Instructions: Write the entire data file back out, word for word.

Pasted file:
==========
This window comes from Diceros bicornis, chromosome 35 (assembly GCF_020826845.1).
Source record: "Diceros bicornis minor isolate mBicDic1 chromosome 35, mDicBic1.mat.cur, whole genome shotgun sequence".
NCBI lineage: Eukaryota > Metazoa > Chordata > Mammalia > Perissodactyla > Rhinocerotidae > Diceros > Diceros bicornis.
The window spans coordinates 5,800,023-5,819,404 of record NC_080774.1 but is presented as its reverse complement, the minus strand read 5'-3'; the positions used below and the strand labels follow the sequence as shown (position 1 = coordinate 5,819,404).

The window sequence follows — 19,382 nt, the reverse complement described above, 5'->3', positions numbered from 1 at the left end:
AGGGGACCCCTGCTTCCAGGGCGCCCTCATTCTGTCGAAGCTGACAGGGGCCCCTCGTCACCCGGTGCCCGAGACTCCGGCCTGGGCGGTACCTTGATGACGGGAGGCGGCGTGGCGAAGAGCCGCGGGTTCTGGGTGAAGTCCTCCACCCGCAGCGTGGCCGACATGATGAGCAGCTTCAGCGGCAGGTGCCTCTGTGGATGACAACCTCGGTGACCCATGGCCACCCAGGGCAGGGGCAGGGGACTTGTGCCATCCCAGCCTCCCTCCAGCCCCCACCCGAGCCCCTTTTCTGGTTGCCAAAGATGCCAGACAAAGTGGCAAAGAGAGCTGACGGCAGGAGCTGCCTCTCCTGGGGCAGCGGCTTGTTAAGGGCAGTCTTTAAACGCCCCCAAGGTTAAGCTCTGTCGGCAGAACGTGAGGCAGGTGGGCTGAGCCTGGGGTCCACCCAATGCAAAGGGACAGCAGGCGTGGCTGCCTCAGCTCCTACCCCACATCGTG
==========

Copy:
This window comes from Diceros bicornis, chromosome 35 (assembly GCF_020826845.1).
Source record: "Diceros bicornis minor isolate mBicDic1 chromosome 35, mDicBic1.mat.cur, whole genome shotgun sequence".
NCBI lineage: Eukaryota > Metazoa > Chordata > Mammalia > Perissodactyla > Rhinocerotidae > Diceros > Diceros bicornis.
The window spans coordinates 5,800,023-5,819,404 of record NC_080774.1 but is presented as its reverse complement, the minus strand read 5'-3'; the positions used below and the strand labels follow the sequence as shown (position 1 = coordinate 5,819,404).

The window sequence follows — 19,382 nt, the reverse complement described above, 5'->3', positions numbered from 1 at the left end:
AGGGGACCCCTGCTTCCAGGGCGCCCTCATTCTGTCGAAGCTGACAGGGGCCCCTCGTCACCCGGTGCCCGAGACTCCGGCCTGGGCGGTACCTTGATGACGGGAGGCGGCGTGGCGAAGAGCCGCGGGTTCTGGGTGAAGTCCTCCACCCGCAGCGTGGCCGACATGATGAGCAGCTTCAGCGGCAGGTGCCTCTGTGGATGACAACCTCGGTGACCCATGGCCACCCAGGGCAGGGGCAGGGGACTTGTGCCATCCCAGCCTCCCTCCAGCCCCCACCCGAGCCCCTTTTCTGGTTGCCAAAGATGCCAGACAAAGTGGCAAAGAGAGCTGACGGCAGGAGCTGCCTCTCCTGGGGCAGCGGCTTGTTAAGGGCAGTCTTTAAACGCCCCCAAGGTTAAGCTCTGTCGGCAGAACGTGAGGCAGGTGGGCTGAGCCTGGGGTCCACCCAATGCAAAGGGACAGCAGGCGTGGCTGCCTCAGCTCCTACCCCACATCGTG